Jul
22
2009

Invasive Species Update

A Zebra Mussel
A Zebra MusselCourtesy USGS
Invasive species are getting to be more and more in the news lately, both nationally. Emerald ash borers, Eurasian watermilfoil, Asian lady beetles, zebra mussels, buckthorn and silver carp, just to name a very few, pose significant environmental and economic risks. But, they are a fact of life now, sadly, and its up to all of us to make sure we slow their inevitable spread as much as possible.

Zebra mussels have been recently discovered in four more Minnesota lakes – Lake Prior (Scott County), Pike Lake (near Duluth), Le Homme Dieu (Alexandria) and Rebecca (near Hastings) bringing the total number of lakes confirmed with zebra mussels in Minnesota up to 10. Eurasian watermilfoil is gaining ground too, recently discovered in Lake Florida, near Spicer.

As a result of the spread of these invasive species, the Minnesota DNR is stepping up its enforcement efforts. And while the DNR is doing its best, the message they want to get out is that its really up to everyone who spends time on a lake to stop their spread.

On a side note, the Cambridge Field Research Laboratory for the New York State Museum is researching a way to kill zebra mussels with natural bacteria. The bacteria treatment has to date not been tested in a lake, but has been successfully tested in water intakes at power plants. Once the treatment gets EPA approval, it will be tested in lakes, probably in a year or so.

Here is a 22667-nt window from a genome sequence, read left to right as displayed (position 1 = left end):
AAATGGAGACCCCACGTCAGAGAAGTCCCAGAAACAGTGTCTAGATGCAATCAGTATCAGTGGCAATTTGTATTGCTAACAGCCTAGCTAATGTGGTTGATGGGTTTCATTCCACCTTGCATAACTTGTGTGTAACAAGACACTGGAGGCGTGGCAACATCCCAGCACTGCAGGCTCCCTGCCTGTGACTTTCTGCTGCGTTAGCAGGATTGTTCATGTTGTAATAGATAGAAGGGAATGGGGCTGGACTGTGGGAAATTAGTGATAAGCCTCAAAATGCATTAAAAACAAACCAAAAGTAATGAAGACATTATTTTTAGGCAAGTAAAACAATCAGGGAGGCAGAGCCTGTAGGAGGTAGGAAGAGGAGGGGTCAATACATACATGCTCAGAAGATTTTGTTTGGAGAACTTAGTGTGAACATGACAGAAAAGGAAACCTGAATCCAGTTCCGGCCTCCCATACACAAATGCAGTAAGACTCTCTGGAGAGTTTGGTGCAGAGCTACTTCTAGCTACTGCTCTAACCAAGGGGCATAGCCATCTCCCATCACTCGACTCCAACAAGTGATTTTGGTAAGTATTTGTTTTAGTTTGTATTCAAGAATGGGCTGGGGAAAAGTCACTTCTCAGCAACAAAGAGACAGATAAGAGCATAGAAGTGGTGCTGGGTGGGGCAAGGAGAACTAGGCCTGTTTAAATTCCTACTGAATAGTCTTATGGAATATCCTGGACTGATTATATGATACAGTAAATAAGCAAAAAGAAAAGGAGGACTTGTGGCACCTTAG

Your Comments, Thoughts, Questions, Ideas

arbordoctor's picture
arbordoctor says:

Well much has been left out of this site that is common knowledge so I will help out. Minnesota has the second highest concentration of ash trees in the United States at 900 million ash trees approx. THe highest is Ohio that nearly has 3 billion ash trees. Most of our ash are in residential areas which makes this hit home hard. Emerald Ash Borer is a flat headed borer that is attracted to ash trees. The real problem is not the little green insect that gets all the headlines but its larve that is hatched in the living layer of the tree. This larve tunnels through the cambrium in a zigzag pattern that does a lot of damage to the tree. Like most flat headed borers these bugs attack weak trees first. So a bad drought, tons of rain, or a cold stretch could set off a devastating run for these insects. The city of St Paul has set up a fund to cut down ash trees in the infected area. Right now not much movement has been spotted.

posted on Wed, 09/15/2010 - 12:35pm

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